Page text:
I just watched an interview on KCRG-TV 9 in Cedar Rapids, IA with incoming Director of the Iowa Department of Education, Jason Glass. He sat down with Beth Malicki for her weekly public affairs program called “To The Point.” You can watch the video below:
This was an interesting discussion mostly focused on the teacher pay reform that Jason Glass helped bring to Eagle County Schools in Colorado and what he is advocating here in Iowa. For those of you who don’t know most school districts in Iowa are set up on a step and level pay system. This means each year that a teacher gets under his or her belt their pay increases. Teachers also have an opportunity to increase their pay through continuing education. How pay is structured and determined in one primary way to help reform public education from within as 60-80% of a state’s education funding goes toward salaries. Glass said the current pay system that utilizes education and experience to determine pay is problematic and doesn’t help achieve reform.
The two factors that we are using to allocate this 60-80% of the money we put into education are not actually good measures of good teaching.
He admits that new teachers are usually less effective than experienced teachers, but that levels out after three years. He said the current pay system creates attrition with new teachers as they start out in most districts in the mid-20s (his words were “barely above poverty rate”). So new teachers sometimes will leave for higher paying careers. On the other hand he said another problem is with experienced teachers who perhaps are tired of teaching and want to do something else don’t because the pay level and how retirement is set up beckons them back for another year or two.
So he wants to introduce a merit-based pay system, one that looks at test scores, but is not entirely based on that. He would like to see a pay system that addresses market labor issues and pay accordingly (like for math and science teachers or special education teachers).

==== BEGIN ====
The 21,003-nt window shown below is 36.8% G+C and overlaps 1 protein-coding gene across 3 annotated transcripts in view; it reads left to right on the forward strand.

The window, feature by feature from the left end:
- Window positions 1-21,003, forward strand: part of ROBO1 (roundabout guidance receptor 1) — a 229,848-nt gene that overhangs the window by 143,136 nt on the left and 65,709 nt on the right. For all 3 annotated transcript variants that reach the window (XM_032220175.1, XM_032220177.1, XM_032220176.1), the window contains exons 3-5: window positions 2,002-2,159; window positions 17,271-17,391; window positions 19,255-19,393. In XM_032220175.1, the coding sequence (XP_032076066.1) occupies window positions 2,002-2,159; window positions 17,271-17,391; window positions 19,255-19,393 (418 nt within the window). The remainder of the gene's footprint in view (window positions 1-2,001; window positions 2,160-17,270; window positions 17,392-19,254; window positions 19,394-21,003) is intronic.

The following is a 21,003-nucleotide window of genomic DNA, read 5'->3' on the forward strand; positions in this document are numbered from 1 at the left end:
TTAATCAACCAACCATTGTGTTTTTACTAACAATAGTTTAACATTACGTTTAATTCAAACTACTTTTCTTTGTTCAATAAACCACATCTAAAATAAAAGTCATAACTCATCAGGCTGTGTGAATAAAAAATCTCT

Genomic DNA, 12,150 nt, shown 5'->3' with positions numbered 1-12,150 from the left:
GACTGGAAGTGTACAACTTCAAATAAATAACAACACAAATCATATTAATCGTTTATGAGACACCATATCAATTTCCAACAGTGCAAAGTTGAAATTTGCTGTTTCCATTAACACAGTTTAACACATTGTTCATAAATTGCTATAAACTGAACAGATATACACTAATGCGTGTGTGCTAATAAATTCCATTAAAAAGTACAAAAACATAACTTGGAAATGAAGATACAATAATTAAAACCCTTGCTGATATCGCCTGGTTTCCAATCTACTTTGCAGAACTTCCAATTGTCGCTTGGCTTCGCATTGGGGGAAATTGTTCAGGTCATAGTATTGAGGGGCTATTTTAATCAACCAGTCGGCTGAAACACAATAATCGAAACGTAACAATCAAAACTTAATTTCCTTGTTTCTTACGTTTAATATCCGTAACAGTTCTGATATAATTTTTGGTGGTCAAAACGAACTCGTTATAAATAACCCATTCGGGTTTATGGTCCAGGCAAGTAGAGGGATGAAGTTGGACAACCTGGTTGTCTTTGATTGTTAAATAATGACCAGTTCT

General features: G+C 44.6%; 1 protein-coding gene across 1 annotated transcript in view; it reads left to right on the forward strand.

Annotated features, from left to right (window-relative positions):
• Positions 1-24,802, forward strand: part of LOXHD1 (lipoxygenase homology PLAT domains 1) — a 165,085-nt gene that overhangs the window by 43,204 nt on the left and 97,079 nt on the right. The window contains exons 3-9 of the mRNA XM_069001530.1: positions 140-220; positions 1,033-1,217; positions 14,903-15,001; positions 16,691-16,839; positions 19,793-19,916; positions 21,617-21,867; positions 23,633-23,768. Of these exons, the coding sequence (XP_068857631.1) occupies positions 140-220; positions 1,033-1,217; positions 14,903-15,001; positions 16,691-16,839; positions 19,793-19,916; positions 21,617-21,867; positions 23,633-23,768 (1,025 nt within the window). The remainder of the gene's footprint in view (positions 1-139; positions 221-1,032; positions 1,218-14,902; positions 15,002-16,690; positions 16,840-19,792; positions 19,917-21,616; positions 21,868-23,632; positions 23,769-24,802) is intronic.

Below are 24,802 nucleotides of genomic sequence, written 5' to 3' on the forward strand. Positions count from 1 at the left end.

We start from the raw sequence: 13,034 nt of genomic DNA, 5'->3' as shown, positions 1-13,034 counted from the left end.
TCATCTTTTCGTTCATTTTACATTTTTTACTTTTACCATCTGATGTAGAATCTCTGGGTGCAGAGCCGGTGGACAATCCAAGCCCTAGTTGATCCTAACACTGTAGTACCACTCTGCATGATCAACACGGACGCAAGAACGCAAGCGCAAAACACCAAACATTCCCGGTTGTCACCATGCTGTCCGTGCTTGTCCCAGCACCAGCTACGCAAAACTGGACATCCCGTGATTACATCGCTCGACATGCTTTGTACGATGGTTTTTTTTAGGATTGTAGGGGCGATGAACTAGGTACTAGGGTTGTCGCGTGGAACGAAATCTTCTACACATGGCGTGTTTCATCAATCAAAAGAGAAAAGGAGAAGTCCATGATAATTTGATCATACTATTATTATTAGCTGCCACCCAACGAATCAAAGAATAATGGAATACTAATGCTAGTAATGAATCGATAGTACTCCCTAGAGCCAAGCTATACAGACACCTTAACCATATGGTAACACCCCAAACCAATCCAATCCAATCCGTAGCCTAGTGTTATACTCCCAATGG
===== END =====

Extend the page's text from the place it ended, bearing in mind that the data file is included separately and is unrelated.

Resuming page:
Regarding testing he said that it should see how teachers are helping kids grow, not just how many kids get across the baseline. He notes that schools that typically don’t test well are usually located in poverty stricken areas. He said, “If we aren’t going to look at growth we might as well stop testing and just use zip codes.” A good point. He also noted that a merit pay system could also reward teachers who decide to teach in schools that are challenging.
Where I started to discern a mixed message in the interview is when he said he wasn’t for state mandates, and when discussing teachers’ pay he said that he doesn’t want the state to impose a merit pay system. That it should be “done locally, in collaboration with teachers.”
That’s great. I think local school boards, school districts and the parents they serve should have more control.
I’m not so sure we are on the same page with this though. Because in the same interview he said he hoped there would be another opportunity for federal funding like the Race to the Top funds. He said whatever you think of President Barack Obama and his educational policies we have to admit that Race to the Top “spurred a lot of innovation.” Actually I don’t have to admit that, in Iowa it was our General Assembly ramrodding through a bill without hardly any debate in order to kowtow to federal demands.
So he isn’t for state mandates, but he is for federal ones? At least ones that bring cash and “spur innovation”?
I also wonder why he doesn’t want the state to impose a pay system, but I learned that he told a group of Central Iowa School Superintendents recently that he is in favor of the Iowa Core Curriculum (a state mandate) and said alluded that he had convinced Governor Terry Branstad and some Republican legislators not to pursue its repeal. He did say he wants it “to evolve” and improve.
Again which is it? No mandates or mandates? No mandates for pay, but mandates for curriculum policy?
During the interview there was no discussion of school choice as one avenue of reform. Not blaming him for that as that wasn’t the direction the interviewer was going. We still have much to learn about Jason Glass, and hopefully these questions will be asked during his Senate confirmation.
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